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• Write, my Queen,

And with mine eyes I'll drink the words you fend.

Cymbeline, ail i.' sc. s.

As thus th' effulgence tremulous I drink.

Summer, I. 1684.

Neque audit currus habenas:

Georg. 1. 514.

O Prince! (Lycaon's valiant son reply'd)
As thine the steeds, be thine the task to guide.
The horses practis'd to their lord's command,
Shall hear the rein, and answer to thy hand.

IHad, v. 28!.

The following figures of speech seem altogether wild and extravagant, the figurative and proper meaning having no connection whatever. Moving softness, Freshness breathes. Breathing prospect, Flowing spring, Dewy light, Lucid coolness, and many others of this false coin may be found in Thomson's Seasons. .

Secondly, The proper fense of the word ought to bear some proportion to the figurative sense, and not soar much above it, nor sink much below it. This rule, as well as the foregoing, is finely illustrated by Vida:

Hsec adeo cum sint, cum fas audere poetis-
Multa modis multis; tamen observare memento,
Sji quando haud proprijs rem mavis dicere verbis,

Tranflatisque,

Tranflatisquc aliundc notis, longeque petitis,
Ne nimiam oitendas, quærendo talia, curam.
Namque aliqui exercent vim duram, et rebus iniqui
Nativam eripiunt formam, indignantibus ipsis,
Invitasque jubent alienos sumere vultus.
Haud magis imprudens mihi erit, et luminis expcrs,
Qui puero ingentes habitus det ferre gigantis,
Quam siquis ftabula aha lares appeilet equinos,
Aut crines magnse genitricis gramina dicat.

Poet. /. ill. 148.

Thirdly, In a figure of speech, every circumstance ought to be avoided that agrees with the proper fense only, not the figurative sense; for it is the latter that expresses the thought, and the former serves for no other purpose but to make harmony:

Zacynthus green with ever-shady groves,
And Ithaca, presumptuous boart their loves;
Obtruding on my choice a second lord,
They press the Hymenean rite abhorr'd.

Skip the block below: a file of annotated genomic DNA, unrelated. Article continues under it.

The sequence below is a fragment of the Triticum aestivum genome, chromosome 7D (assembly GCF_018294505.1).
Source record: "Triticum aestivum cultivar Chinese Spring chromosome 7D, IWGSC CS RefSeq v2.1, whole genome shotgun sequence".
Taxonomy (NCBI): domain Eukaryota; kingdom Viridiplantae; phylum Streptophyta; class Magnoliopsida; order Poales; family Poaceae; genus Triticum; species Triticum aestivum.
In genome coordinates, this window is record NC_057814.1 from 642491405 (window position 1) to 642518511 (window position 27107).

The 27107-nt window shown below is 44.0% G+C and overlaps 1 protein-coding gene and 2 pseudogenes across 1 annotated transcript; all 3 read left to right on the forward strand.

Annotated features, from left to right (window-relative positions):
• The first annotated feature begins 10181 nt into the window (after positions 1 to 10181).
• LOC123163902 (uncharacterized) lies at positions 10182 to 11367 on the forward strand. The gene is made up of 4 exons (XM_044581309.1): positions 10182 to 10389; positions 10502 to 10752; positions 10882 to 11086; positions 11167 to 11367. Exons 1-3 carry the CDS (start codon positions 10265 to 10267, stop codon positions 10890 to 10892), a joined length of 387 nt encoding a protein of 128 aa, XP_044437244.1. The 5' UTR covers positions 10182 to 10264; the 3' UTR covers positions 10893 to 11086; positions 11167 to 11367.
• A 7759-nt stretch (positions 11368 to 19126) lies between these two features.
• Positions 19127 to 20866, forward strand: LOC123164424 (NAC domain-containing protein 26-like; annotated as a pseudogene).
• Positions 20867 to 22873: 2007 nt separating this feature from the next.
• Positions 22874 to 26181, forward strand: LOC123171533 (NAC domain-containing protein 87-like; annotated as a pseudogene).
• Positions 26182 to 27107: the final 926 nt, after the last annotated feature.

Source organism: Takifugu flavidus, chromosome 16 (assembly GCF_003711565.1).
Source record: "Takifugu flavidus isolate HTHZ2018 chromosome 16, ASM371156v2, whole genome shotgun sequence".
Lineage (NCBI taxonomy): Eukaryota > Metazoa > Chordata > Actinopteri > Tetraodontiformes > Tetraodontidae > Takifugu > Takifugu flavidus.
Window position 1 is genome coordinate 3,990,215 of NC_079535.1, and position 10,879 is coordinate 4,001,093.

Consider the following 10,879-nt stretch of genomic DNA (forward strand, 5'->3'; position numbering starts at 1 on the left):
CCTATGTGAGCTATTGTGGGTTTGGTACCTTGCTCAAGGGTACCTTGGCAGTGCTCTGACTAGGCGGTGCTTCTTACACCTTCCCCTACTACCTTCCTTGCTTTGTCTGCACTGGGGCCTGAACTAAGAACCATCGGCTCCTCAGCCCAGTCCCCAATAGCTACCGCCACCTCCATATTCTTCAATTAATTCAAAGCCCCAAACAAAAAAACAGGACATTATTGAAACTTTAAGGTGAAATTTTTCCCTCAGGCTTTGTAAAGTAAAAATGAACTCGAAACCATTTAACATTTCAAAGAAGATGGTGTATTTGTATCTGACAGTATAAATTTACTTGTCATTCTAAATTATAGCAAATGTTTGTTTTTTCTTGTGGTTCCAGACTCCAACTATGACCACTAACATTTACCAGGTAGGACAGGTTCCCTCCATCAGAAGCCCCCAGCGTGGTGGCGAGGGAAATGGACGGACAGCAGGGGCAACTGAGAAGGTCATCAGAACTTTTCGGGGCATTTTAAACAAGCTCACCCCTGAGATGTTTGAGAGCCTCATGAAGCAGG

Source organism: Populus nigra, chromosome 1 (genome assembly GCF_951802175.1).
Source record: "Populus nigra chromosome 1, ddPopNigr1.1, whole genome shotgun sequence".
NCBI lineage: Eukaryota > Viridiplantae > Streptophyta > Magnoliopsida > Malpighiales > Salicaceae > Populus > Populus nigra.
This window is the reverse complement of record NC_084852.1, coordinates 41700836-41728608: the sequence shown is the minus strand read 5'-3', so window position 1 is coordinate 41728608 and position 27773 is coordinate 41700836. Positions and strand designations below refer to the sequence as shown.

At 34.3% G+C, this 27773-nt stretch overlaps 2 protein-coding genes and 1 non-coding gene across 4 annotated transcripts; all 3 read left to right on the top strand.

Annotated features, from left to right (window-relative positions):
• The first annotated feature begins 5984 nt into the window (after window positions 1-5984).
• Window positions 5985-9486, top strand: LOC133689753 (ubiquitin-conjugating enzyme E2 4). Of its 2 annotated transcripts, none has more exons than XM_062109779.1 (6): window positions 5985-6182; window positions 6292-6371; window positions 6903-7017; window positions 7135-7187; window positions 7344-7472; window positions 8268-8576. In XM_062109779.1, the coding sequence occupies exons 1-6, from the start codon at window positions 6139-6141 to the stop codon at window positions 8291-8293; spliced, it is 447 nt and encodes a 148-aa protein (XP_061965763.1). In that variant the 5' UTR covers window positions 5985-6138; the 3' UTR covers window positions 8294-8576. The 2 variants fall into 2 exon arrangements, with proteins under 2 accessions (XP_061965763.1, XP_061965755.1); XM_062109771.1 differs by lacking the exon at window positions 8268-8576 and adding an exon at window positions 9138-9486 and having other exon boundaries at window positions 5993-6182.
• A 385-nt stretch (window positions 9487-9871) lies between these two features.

Odyssey, xix. 152.

Zacynthus here standing figuratively for the inhabitants, the description of the island is quite out of place: it puzzles .the reader, by making him doubt whether the word ought to be taken in its proper or figurative fense.

s Write, my Queen,

And with mine eyes I'll drink the words you fend,

Though

Though ink be made of gall.

Cymbeline, a& I. sc. l.

The disgust one has to drink ink in reality, is not to the purpose where the subject is drinking ink figuratively.

In the fourth place, To draw consequences from a figure of speech, as if the word were to be understood literally, is a gross absurdity, for it is confounding truth with fiction:

Be Moubray's sins so heavy in his bosom,
That they may break his foaming courser's back,
And throw the rider headlong in the lists,
A caitiff recreant to my cousin Hereford.

Richard II. all l.si. 3.

Sin may be imagined heavy in a figurative fense: but weight in a proper fense belongs to the accessory only; and therefore to describe the effects of weight, is to desert the principal subject, and to convert the accessory into a principal:

Cromwell. How does your Grace i

Wolsey. Why, well; Never so truly happy, my good Cromwell. I know myself now, and I feel within me A peace above all earthly dignities, A still and quiet conscience. The King has cur'd me, I humbly thank his Grace; and, from these shoulders, These ruin'd pillars, out of pity, taken

A

A. load would sink a navy, too much honour.

Henry VIII. ail 3. sc. 4.

Ulyfles speaking of Hector:

I wonder now how yonder city stands,
"When we have here the base and pillar by us.

Troilus and Creffida, acl ^.fc. 9.

Othello. No, my heart is turn'd to stone: I strike it^ »nd it hurts my hand. Othello, atl 4, fe. $,

Not less, even in this despicable now,

Than when my name fill'd Afric with affrights,

And froze your hearts beneath your torrid zone.

Don Sebastian King of Portugal, acl 1.

How long a space, since first I lov'd, it is!

To look into a glass I fear,
And am surpris'd with wonder, when I mils,

Grey hairs and wrinkles there.

Cow ley, vol. 1. p. S6.

I chose the flourilhing'st tree in all the park,
With freshest boughs, and fairest head;

I cut my love into his gentle bark,
And in three days behold 'tis dead;

My very written flames so violent be,

They've burnt and wither'd up the tree.

Cowley, vol. I. />. 136*,

Ah, mighty Love, that it were inward heat
Which made this precious limbeck siveat!
Put whatA alas, ah what does it avail

That

That flic weeps tears so wond'rous cold,
As scarce the ass's hoof can hold,

So coid, that I admire they fall not hail.

Cowley, vol. 1. p. 132,

Such a play of words is pleasant in a ludicrous poem.

Almeria, O Alphonso, Alphonso!
.Devouring seas have walh'd thee from my fight,
No time shall rase thee from my memory;
No, I will live to be thy monument:
The cruel ocean is no more thy tomb;
But in my heart thou art interr'd.

Mourning Bride, aSli.sc.i.

This would be very right, if there were any in

consistence, in being interred in one place really,

and in another place figuratively.

1

Je crains que cette saison «

Ne nous amenne la peste;

La gueule du chien celeste

Vomit feu fur l'horison.

A fin que je m'en délivre,

Je veux lire ton gros livre

Jusques au dernier feuillet:

Tout ce que ta plume trace,

Robinet, a de la glace

A fair trembler Juillet. Maynard,

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